Honest is a complicated thing. Do you mean emotionally authentic? Do you mean narratively provable? I think that bar can get in the way of a song sometime. If you’re trying to write something that emotionally honest and you only have a three-minute pop song to do it, then you’re going to tweak a narrative or become a character. You can’t write a song to save the world in three minutes. What you can do is write something that a number of people can apply it to their own experiences. For me, that passes for honesty. It doesn’t have to have happened. We’re all acting a little on stage. There’s an edited version of yourself. There are details that not everybody needs to know about who you are or what you’re going through. You don’t need to say everything you think and you also don’t need to hold everything back.

Is there a song you look back on and wish you didn’t write it?

Yeah, if there’s a song that I could scrub from existence it would be ‘Hold Her Down.’ It’s been misunderstood and I think even when it’s not misunderstood, I was in a rage about how many women I knew who were sexually assaulted. It was written to be angry and confusing. I didn’t know enough about trauma at that time to realize that could trigger people and that wasn’t my place. I think it was a useful song and helpful song for some people who were healing, but I think it’s hurt people too. I really regret that. We grow and we learn. I understand where I was when it came out and it was always written with the intent to help and heal. I didn’t realize how sick the world would get. This was before social media and a degree of relentless misogyny and abuse. I certainly didn’t see it coming. In today’s environment, you got to be a little more careful than I was.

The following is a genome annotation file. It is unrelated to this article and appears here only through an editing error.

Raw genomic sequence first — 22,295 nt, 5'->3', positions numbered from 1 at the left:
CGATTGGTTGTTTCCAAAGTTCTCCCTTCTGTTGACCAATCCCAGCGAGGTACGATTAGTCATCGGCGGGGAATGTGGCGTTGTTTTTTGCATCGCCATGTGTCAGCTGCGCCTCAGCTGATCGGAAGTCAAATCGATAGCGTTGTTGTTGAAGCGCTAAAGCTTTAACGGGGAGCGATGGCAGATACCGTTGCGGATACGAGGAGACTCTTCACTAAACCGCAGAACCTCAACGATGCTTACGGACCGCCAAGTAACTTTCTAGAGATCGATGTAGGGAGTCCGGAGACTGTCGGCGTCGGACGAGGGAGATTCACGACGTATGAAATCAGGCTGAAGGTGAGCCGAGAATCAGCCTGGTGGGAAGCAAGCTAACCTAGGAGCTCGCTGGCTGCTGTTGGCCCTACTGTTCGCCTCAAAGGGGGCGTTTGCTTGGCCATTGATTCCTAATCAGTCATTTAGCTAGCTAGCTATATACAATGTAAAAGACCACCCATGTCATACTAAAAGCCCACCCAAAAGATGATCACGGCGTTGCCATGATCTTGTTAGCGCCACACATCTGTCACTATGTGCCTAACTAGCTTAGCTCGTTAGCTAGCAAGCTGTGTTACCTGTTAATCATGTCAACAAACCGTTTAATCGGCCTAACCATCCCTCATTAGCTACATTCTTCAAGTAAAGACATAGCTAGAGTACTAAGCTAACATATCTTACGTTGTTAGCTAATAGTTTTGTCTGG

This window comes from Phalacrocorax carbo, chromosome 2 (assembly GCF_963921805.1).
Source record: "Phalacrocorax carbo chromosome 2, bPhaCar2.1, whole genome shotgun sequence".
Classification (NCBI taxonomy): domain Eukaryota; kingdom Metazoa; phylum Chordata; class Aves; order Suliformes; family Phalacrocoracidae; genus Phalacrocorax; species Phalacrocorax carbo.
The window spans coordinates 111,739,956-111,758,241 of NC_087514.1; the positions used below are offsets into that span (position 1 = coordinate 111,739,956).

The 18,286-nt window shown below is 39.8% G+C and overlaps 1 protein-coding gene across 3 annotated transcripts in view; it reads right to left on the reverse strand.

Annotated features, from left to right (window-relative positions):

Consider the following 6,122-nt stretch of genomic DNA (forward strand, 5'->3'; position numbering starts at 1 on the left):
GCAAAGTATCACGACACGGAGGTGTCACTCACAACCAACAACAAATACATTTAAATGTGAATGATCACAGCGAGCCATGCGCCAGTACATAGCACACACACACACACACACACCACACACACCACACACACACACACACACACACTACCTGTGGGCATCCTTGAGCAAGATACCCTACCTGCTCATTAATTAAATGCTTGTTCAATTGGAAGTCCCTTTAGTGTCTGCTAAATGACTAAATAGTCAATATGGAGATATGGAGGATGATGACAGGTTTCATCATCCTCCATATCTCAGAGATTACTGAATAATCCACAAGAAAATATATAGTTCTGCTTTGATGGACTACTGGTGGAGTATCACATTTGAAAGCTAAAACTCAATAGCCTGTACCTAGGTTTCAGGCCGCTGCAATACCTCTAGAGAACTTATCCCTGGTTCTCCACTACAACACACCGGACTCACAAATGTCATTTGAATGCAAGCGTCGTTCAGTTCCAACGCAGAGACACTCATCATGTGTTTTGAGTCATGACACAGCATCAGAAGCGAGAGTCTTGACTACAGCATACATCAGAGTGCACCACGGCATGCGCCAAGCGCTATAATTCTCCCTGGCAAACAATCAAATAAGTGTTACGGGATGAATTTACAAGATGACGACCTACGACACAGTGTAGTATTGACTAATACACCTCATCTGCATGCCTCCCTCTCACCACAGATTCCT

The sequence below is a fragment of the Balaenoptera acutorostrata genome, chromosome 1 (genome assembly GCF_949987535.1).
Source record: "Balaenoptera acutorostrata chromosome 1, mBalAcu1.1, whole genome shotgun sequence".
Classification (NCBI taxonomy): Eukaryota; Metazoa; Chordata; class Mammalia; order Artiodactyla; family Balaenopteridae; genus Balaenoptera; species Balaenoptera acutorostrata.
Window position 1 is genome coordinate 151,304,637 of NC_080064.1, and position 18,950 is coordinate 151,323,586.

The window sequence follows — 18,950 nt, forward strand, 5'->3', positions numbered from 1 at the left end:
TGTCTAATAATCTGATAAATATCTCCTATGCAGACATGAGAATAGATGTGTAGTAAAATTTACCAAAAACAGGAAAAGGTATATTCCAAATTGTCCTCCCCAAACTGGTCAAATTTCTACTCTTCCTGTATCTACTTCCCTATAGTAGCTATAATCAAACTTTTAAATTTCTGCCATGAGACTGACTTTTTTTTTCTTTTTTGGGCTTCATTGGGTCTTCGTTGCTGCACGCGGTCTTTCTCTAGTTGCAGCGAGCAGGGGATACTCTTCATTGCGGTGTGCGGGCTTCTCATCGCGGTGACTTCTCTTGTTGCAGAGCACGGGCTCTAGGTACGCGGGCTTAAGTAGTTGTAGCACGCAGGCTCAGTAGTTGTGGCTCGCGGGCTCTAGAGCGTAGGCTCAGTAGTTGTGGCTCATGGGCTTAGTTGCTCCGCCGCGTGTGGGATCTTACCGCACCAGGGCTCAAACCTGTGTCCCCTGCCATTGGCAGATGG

For me, I use writing as a form of therapy. Do you look at writing music as a therapeutic experience for yourself?

I describe it a lot as writing messages from my better future self to my current self. I listen to music to heal myself and open my heart. When I’m thinking about writing, I’m writing the song that I need to hear. That’s my job.

Once again, Glen Phillips will be playing at the Forest Hills Country Club on Sunday, November 13. The show will kick off with a cocktail hour from 7-8 p.m. Phillips will hit the stage at 8 p.m. For more information visit breakroomconcerts.com.